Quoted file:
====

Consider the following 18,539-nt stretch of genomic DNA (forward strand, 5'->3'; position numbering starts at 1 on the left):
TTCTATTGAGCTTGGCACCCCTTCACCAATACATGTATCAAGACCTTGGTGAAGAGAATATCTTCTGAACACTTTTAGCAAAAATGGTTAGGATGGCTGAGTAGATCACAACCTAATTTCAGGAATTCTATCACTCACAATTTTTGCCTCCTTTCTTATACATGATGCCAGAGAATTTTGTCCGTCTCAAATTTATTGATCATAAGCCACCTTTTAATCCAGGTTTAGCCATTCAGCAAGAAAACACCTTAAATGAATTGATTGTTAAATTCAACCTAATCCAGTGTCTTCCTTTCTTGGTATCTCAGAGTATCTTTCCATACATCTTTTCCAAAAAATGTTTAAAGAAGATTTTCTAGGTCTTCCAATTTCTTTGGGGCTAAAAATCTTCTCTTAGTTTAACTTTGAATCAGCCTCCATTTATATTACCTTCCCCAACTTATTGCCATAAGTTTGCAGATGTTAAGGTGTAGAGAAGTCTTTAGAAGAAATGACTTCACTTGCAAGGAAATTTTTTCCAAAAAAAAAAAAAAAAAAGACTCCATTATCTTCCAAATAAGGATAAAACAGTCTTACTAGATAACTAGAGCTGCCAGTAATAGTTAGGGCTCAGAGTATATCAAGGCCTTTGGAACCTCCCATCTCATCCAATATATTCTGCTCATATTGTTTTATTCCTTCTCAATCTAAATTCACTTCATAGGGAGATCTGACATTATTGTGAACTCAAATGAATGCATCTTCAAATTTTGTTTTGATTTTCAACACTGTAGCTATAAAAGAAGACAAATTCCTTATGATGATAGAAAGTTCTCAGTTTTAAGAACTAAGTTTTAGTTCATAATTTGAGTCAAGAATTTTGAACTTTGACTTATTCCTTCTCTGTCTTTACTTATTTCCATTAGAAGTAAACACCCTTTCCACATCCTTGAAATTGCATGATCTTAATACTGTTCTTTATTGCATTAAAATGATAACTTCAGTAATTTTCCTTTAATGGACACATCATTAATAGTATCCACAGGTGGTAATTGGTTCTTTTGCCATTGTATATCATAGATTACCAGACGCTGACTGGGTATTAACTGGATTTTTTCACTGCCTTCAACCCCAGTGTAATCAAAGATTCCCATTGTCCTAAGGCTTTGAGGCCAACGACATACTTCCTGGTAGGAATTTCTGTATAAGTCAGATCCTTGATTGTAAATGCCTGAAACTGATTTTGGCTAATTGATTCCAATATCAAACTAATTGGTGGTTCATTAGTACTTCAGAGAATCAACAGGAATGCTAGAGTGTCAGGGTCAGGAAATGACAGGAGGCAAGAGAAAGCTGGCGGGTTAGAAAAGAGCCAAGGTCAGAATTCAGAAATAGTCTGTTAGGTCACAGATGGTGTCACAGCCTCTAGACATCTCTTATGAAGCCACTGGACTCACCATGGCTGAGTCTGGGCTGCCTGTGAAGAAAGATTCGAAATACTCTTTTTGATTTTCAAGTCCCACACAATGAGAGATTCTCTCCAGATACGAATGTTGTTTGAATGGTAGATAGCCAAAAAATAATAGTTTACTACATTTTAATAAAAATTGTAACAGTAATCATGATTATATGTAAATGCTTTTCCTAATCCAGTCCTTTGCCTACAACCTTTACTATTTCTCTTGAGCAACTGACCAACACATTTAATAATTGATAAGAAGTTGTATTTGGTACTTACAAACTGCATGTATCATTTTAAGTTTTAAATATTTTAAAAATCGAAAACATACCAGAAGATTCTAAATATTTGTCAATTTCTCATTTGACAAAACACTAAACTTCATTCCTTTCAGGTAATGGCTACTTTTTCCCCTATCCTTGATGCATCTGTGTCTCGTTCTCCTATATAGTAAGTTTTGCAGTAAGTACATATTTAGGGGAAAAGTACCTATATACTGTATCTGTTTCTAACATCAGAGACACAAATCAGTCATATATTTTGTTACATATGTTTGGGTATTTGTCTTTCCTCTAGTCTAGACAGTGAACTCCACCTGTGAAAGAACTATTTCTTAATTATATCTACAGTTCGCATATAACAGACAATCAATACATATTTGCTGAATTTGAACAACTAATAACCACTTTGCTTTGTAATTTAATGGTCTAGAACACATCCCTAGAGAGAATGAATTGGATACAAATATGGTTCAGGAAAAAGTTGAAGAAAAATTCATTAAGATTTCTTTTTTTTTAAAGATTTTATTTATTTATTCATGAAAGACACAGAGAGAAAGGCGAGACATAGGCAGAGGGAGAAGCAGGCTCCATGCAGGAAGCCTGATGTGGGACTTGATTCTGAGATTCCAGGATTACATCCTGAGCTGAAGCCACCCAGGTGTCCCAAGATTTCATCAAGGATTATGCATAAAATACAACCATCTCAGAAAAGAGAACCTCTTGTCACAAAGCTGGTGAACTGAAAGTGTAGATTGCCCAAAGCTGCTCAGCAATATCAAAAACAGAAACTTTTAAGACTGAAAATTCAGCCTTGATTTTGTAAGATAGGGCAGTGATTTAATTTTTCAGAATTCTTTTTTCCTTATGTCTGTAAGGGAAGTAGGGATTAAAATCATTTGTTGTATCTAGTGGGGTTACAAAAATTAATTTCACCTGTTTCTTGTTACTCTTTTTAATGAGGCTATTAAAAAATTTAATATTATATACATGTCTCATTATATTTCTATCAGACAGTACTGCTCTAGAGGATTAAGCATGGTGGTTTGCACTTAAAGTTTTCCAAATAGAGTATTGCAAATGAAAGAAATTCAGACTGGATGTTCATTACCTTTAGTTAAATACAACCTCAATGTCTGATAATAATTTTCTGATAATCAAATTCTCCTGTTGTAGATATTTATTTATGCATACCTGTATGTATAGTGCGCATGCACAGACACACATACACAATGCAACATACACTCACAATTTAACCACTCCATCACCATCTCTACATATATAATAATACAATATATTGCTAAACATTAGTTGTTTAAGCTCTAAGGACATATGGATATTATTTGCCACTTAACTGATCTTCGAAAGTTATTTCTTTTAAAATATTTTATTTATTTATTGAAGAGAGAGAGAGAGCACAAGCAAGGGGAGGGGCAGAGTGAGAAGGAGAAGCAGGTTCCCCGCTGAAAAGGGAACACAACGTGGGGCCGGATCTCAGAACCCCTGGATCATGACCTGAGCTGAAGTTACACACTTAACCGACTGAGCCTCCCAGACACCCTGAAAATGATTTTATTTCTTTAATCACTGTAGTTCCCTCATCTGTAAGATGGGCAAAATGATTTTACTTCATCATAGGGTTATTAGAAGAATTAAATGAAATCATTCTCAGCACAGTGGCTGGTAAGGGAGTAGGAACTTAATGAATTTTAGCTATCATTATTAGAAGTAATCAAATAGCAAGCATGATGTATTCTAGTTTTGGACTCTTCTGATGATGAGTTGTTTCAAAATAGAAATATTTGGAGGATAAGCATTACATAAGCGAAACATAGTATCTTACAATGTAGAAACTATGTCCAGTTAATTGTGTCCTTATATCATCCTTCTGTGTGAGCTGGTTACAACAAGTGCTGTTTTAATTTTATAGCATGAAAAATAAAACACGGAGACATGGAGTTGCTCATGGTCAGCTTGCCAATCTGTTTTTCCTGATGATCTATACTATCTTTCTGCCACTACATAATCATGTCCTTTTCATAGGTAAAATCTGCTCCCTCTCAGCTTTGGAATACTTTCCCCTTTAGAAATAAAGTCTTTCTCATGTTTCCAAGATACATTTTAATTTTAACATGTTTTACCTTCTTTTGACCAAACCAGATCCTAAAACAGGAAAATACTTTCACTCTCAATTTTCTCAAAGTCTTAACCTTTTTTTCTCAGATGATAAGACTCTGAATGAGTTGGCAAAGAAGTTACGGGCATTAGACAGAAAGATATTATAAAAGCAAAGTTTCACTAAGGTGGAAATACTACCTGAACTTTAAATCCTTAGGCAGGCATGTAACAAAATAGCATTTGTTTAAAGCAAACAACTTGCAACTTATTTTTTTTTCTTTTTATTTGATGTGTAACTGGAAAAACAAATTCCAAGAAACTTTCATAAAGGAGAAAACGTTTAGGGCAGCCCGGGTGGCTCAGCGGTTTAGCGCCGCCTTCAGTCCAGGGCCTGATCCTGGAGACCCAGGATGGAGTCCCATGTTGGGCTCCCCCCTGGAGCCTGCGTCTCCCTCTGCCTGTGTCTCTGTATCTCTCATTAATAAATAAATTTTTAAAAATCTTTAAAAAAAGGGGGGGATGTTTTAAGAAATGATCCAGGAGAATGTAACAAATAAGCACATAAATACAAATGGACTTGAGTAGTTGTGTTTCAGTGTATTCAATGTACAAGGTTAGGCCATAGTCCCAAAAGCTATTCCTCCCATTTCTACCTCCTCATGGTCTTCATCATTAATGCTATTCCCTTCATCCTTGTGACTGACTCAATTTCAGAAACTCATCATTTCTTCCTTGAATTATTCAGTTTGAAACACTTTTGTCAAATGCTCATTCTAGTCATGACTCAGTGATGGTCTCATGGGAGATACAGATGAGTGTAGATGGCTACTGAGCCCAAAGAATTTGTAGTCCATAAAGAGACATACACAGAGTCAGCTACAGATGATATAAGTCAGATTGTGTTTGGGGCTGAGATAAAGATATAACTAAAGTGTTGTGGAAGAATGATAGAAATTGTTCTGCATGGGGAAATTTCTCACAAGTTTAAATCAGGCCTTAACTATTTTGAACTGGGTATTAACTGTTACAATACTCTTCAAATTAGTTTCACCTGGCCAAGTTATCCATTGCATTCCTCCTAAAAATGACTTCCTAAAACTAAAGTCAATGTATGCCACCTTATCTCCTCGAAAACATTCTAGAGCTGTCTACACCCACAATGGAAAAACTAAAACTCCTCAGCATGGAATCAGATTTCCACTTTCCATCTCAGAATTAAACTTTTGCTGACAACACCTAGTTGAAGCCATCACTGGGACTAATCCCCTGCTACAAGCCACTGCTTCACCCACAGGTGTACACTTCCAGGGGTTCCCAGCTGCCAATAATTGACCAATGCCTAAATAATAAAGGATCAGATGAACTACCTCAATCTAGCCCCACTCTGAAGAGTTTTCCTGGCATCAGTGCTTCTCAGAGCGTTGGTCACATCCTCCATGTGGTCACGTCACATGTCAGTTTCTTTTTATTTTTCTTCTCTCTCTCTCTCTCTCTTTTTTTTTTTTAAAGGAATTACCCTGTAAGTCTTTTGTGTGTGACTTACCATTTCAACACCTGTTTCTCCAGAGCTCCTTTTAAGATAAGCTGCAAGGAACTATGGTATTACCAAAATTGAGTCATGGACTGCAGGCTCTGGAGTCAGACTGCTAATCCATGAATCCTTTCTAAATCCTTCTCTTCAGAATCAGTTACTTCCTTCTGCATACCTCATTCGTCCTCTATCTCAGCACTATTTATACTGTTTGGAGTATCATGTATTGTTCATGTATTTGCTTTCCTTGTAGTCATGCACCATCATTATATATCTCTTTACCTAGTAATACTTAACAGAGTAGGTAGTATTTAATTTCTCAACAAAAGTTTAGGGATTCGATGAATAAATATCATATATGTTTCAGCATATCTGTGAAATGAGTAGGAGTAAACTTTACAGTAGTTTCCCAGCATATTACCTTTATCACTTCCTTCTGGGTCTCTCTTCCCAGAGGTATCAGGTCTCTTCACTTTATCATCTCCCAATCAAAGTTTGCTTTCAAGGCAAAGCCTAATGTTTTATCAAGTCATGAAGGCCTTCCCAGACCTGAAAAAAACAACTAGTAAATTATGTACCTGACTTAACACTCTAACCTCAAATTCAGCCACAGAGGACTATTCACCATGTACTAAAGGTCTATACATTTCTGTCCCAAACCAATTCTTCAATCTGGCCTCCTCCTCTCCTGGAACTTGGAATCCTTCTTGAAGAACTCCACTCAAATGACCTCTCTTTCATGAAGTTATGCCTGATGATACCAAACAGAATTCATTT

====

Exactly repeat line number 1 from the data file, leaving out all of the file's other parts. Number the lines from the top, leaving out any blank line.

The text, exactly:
Consider the following 18,539-nt stretch of genomic DNA (forward strand, 5'->3'; position numbering starts at 1 on the left):